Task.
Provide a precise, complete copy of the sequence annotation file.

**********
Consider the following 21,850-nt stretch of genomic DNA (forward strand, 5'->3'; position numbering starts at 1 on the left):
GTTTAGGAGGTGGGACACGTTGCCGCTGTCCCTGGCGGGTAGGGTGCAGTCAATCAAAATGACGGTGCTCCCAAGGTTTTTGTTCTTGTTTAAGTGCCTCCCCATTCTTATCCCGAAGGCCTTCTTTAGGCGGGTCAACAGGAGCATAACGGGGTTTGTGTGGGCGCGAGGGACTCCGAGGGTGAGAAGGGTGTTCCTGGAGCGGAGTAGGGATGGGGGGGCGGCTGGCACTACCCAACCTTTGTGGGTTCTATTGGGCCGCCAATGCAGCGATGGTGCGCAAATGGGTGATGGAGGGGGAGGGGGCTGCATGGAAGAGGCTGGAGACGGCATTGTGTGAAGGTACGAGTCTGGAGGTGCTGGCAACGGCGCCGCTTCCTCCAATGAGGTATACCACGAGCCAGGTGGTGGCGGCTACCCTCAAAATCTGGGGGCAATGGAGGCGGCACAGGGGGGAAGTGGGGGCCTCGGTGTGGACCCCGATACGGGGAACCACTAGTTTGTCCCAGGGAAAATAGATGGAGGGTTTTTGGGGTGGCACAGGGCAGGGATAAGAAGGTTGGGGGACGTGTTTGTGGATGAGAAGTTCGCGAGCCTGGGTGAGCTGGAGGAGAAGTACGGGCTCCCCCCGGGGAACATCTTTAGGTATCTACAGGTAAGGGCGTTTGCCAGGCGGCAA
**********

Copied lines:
Consider the following 21,850-nt stretch of genomic DNA (forward strand, 5'->3'; position numbering starts at 1 on the left):
GTTTAGGAGGTGGGACACGTTGCCGCTGTCCCTGGCGGGTAGGGTGCAGTCAATCAAAATGACGGTGCTCCCAAGGTTTTTGTTCTTGTTTAAGTGCCTCCCCATTCTTATCCCGAAGGCCTTCTTTAGGCGGGTCAACAGGAGCATAACGGGGTTTGTGTGGGCGCGAGGGACTCCGAGGGTGAGAAGGGTGTTCCTGGAGCGGAGTAGGGATGGGGGGGCGGCTGGCACTACCCAACCTTTGTGGGTTCTATTGGGCCGCCAATGCAGCGATGGTGCGCAAATGGGTGATGGAGGGGGAGGGGGCTGCATGGAAGAGGCTGGAGACGGCATTGTGTGAAGGTACGAGTCTGGAGGTGCTGGCAACGGCGCCGCTTCCTCCAATGAGGTATACCACGAGCCAGGTGGTGGCGGCTACCCTCAAAATCTGGGGGCAATGGAGGCGGCACAGGGGGGAAGTGGGGGCCTCGGTGTGGACCCCGATACGGGGAACCACTAGTTTGTCCCAGGGAAAATAGATGGAGGGTTTTTGGGGTGGCACAGGGCAGGGATAAGAAGGTTGGGGGACGTGTTTGTGGATGAGAAGTTCGCGAGCCTGGGTGAGCTGGAGGAGAAGTACGGGCTCCCCCCGGGGAACATCTTTAGGTATCTACAGGTAAGGGCGTTTGCCAGGCGGCAA